Many drivers in New Jersey and across the nation have been subject to tests by breathalyzers. The history of the breathalyzer dates back to 1953, when it was invented to measure a person’s blood-alcohol content. With advances in technology, some breathalyzers work with smart phones or are small enough to fit on key chains. The usefulness of personal breathalyzers could increase if the nation lowers the limit for blood-alcohol levels in drunk driving from .08 percent to .05 percent according to new recommendations from the National Transportation Safety Board.
Three different types of breathalyzers vary according to the type of sensors they have. You can buy the least expensive kind in a drug store, which uses a semi-conductor sensor. Hand-held sensors used by law enforcement officers use fuel cells to sense alcohol. Almost anyone can purchase these devices. The most accurate of all are register official measurements and use highly accurate spectrophotometer technology.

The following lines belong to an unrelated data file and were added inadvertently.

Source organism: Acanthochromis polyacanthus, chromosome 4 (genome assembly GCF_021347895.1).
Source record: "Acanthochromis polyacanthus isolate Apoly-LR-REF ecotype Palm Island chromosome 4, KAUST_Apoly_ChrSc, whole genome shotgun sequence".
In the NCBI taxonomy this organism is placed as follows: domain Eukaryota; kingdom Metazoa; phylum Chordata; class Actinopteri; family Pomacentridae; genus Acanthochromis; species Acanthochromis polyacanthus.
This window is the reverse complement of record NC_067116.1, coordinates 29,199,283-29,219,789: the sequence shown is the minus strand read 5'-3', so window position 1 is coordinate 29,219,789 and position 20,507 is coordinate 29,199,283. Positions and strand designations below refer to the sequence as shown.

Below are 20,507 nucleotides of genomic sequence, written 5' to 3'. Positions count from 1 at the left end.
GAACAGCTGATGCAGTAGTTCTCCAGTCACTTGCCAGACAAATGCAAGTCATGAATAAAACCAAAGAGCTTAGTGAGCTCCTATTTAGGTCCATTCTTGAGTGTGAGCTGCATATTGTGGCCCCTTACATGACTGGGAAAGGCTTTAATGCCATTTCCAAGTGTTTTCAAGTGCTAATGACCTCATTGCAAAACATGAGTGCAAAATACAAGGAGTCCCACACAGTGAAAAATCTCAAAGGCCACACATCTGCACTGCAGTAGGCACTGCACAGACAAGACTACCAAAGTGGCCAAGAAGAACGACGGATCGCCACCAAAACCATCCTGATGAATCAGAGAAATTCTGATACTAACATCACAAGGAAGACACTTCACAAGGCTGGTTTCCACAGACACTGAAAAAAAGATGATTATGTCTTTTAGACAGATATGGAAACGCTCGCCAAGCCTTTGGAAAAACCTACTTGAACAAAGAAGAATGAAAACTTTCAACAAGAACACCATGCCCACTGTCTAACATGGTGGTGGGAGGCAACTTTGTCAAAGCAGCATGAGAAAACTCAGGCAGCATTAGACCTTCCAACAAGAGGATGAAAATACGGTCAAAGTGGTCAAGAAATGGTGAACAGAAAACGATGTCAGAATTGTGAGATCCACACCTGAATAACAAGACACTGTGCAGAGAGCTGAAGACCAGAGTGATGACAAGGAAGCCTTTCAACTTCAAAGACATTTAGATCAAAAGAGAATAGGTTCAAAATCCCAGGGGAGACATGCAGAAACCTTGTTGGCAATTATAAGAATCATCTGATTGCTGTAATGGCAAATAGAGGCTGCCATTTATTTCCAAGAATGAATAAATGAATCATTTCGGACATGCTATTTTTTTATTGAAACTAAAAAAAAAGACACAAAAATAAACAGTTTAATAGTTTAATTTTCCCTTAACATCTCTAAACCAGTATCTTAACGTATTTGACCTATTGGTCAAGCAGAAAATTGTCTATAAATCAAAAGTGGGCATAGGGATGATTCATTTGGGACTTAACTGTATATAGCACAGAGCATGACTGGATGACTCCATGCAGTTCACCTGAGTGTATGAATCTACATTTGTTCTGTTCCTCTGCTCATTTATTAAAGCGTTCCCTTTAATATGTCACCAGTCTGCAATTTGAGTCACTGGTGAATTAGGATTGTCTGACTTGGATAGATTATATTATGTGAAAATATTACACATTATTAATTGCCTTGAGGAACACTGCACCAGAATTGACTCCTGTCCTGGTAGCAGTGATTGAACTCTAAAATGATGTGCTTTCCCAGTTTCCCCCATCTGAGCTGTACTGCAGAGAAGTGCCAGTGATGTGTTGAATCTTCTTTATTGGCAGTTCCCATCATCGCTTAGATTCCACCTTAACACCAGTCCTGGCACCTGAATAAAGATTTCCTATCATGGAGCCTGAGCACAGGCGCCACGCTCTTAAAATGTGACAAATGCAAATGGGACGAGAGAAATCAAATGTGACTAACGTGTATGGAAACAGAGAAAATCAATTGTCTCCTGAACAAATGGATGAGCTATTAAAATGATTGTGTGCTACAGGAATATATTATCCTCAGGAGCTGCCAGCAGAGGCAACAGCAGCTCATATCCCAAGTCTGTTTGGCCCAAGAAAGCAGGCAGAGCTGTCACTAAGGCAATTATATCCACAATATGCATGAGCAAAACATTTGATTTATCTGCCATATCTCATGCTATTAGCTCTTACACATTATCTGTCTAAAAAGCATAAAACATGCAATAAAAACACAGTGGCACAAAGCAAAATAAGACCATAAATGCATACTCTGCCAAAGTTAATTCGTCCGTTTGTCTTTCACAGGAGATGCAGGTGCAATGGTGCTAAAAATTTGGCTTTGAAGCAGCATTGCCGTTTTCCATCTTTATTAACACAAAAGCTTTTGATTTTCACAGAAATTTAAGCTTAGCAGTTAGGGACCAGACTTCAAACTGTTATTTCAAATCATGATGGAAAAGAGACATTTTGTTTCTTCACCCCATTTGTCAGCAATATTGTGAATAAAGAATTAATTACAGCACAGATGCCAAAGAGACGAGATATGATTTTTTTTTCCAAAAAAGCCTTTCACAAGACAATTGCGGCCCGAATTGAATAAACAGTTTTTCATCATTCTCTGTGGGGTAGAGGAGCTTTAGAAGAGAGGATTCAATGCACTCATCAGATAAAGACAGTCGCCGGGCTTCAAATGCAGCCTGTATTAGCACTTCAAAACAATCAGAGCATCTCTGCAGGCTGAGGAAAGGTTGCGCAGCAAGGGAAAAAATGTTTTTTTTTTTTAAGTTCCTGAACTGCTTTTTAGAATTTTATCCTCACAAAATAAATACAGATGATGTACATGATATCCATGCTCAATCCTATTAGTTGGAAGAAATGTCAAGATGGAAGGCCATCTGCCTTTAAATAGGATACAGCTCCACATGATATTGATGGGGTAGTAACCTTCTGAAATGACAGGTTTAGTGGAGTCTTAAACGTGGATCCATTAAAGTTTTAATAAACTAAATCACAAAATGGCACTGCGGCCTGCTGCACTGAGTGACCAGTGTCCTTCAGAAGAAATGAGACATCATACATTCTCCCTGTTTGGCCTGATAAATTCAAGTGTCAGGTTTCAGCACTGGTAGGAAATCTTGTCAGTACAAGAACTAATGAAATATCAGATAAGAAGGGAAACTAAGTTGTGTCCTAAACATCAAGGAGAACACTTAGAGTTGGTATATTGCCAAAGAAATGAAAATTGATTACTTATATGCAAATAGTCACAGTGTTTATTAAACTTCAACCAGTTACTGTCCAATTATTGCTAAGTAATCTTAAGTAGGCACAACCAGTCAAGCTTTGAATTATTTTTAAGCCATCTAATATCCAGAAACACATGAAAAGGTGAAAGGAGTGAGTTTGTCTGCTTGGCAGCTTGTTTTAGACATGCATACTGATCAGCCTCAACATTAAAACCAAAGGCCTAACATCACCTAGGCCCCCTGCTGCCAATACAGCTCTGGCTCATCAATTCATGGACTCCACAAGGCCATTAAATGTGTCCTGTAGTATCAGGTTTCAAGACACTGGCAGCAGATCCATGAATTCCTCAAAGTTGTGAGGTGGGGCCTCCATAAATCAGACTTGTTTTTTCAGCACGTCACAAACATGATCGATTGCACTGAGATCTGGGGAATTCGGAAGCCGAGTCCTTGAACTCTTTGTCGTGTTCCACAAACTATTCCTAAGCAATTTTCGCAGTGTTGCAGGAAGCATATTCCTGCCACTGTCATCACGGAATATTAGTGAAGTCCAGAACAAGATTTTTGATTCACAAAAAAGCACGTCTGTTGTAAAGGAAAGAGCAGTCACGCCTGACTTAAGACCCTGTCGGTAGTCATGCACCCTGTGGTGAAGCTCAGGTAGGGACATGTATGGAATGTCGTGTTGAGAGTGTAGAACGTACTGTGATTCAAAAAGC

An expert on the machines explained that the breathalyzers register the air that a person blows at the very end of a person’s breath. Anyone who has submitted a breath test might feel like they could pass out from blowing into the machine. The less expensive machines measure a number of organic compounds and could register false positives, especially in the case of a diabetic person who might have chemicals in their system that can be mistaken for alcohol.
Ignition interlock devices are another type of breathalyzer that install into cars in order to keep a vehicle from starting if the person has been drinking. One designer who worked on IIDs thought that handheld breathalyzers could help stop the problem before it started and helped create small devices so that people could test their own BAC levels.
Breathalyzers are often used to charge and convict people of DUIs. A criminal defense attorney might be able to fight the charges against clients.